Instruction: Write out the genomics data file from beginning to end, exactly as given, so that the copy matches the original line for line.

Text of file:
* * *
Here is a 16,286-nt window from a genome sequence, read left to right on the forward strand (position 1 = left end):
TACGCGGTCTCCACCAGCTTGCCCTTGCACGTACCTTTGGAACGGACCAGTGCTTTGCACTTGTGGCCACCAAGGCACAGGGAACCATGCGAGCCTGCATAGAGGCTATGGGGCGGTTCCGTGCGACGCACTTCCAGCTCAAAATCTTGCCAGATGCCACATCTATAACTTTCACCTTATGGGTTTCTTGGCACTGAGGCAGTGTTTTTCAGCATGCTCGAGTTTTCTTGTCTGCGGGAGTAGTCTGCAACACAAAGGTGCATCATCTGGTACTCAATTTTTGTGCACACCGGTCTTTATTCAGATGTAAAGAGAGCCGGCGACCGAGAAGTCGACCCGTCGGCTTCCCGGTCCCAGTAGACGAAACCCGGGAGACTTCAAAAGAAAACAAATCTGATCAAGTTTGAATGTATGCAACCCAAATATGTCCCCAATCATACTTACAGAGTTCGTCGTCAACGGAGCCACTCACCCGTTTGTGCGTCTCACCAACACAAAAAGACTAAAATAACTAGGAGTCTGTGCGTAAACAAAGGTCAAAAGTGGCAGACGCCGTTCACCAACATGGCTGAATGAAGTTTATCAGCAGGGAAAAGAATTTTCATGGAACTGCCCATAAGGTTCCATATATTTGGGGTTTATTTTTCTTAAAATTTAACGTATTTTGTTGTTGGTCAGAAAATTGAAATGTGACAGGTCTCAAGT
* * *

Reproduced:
Here is a 16,286-nt window from a genome sequence, read left to right on the forward strand (position 1 = left end):
TACGCGGTCTCCACCAGCTTGCCCTTGCACGTACCTTTGGAACGGACCAGTGCTTTGCACTTGTGGCCACCAAGGCACAGGGAACCATGCGAGCCTGCATAGAGGCTATGGGGCGGTTCCGTGCGACGCACTTCCAGCTCAAAATCTTGCCAGATGCCACATCTATAACTTTCACCTTATGGGTTTCTTGGCACTGAGGCAGTGTTTTTCAGCATGCTCGAGTTTTCTTGTCTGCGGGAGTAGTCTGCAACACAAAGGTGCATCATCTGGTACTCAATTTTTGTGCACACCGGTCTTTATTCAGATGTAAAGAGAGCCGGCGACCGAGAAGTCGACCCGTCGGCTTCCCGGTCCCAGTAGACGAAACCCGGGAGACTTCAAAAGAAAACAAATCTGATCAAGTTTGAATGTATGCAACCCAAATATGTCCCCAATCATACTTACAGAGTTCGTCGTCAACGGAGCCACTCACCCGTTTGTGCGTCTCACCAACACAAAAAGACTAAAATAACTAGGAGTCTGTGCGTAAACAAAGGTCAAAAGTGGCAGACGCCGTTCACCAACATGGCTGAATGAAGTTTATCAGCAGGGAAAAGAATTTTCATGGAACTGCCCATAAGGTTCCATATATTTGGGGTTTATTTTTCTTAAAATTTAACGTATTTTGTTGTTGGTCAGAAAATTGAAATGTGACAGGTCTCAAGT